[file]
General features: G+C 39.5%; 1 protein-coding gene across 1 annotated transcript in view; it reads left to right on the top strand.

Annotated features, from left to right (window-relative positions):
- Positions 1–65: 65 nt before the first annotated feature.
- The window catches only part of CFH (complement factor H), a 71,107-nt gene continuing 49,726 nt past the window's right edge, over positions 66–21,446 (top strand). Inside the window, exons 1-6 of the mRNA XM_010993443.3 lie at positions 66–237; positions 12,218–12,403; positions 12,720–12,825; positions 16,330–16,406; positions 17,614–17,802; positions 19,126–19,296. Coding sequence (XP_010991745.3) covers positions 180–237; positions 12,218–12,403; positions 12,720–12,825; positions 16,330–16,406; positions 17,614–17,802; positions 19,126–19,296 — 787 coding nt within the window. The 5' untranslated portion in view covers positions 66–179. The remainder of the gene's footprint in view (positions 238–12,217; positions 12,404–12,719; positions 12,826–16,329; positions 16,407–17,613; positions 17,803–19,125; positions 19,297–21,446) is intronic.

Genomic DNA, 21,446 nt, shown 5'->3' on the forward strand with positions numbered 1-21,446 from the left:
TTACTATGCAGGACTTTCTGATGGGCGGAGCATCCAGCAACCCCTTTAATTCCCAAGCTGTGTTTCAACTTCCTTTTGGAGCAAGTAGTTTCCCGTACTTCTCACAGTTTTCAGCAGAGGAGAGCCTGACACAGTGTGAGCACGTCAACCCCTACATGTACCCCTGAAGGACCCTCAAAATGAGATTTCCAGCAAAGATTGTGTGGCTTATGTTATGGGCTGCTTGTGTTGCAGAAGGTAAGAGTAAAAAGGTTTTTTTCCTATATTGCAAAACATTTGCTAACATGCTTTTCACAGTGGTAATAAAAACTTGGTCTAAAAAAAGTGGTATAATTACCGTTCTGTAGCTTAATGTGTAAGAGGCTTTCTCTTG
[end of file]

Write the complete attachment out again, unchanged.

General features: G+C 39.5%; 1 protein-coding gene across 1 annotated transcript in view; it reads left to right on the top strand.

Annotated features, from left to right (window-relative positions):
- Positions 1–65: 65 nt before the first annotated feature.
- The window catches only part of CFH (complement factor H), a 71,107-nt gene continuing 49,726 nt past the window's right edge, over positions 66–21,446 (top strand). Inside the window, exons 1-6 of the mRNA XM_010993443.3 lie at positions 66–237; positions 12,218–12,403; positions 12,720–12,825; positions 16,330–16,406; positions 17,614–17,802; positions 19,126–19,296. Coding sequence (XP_010991745.3) covers positions 180–237; positions 12,218–12,403; positions 12,720–12,825; positions 16,330–16,406; positions 17,614–17,802; positions 19,126–19,296 — 787 coding nt within the window. The 5' untranslated portion in view covers positions 66–179. The remainder of the gene's footprint in view (positions 238–12,217; positions 12,404–12,719; positions 12,826–16,329; positions 16,407–17,613; positions 17,803–19,125; positions 19,297–21,446) is intronic.

Genomic DNA, 21,446 nt, shown 5'->3' on the forward strand with positions numbered 1-21,446 from the left:
TTACTATGCAGGACTTTCTGATGGGCGGAGCATCCAGCAACCCCTTTAATTCCCAAGCTGTGTTTCAACTTCCTTTTGGAGCAAGTAGTTTCCCGTACTTCTCACAGTTTTCAGCAGAGGAGAGCCTGACACAGTGTGAGCACGTCAACCCCTACATGTACCCCTGAAGGACCCTCAAAATGAGATTTCCAGCAAAGATTGTGTGGCTTATGTTATGGGCTGCTTGTGTTGCAGAAGGTAAGAGTAAAAAGGTTTTTTTCCTATATTGCAAAACATTTGCTAACATGCTTTTCACAGTGGTAATAAAAACTTGGTCTAAAAAAAGTGGTATAATTACCGTTCTGTAGCTTAATGTGTAAGAGGCTTTCTCTTG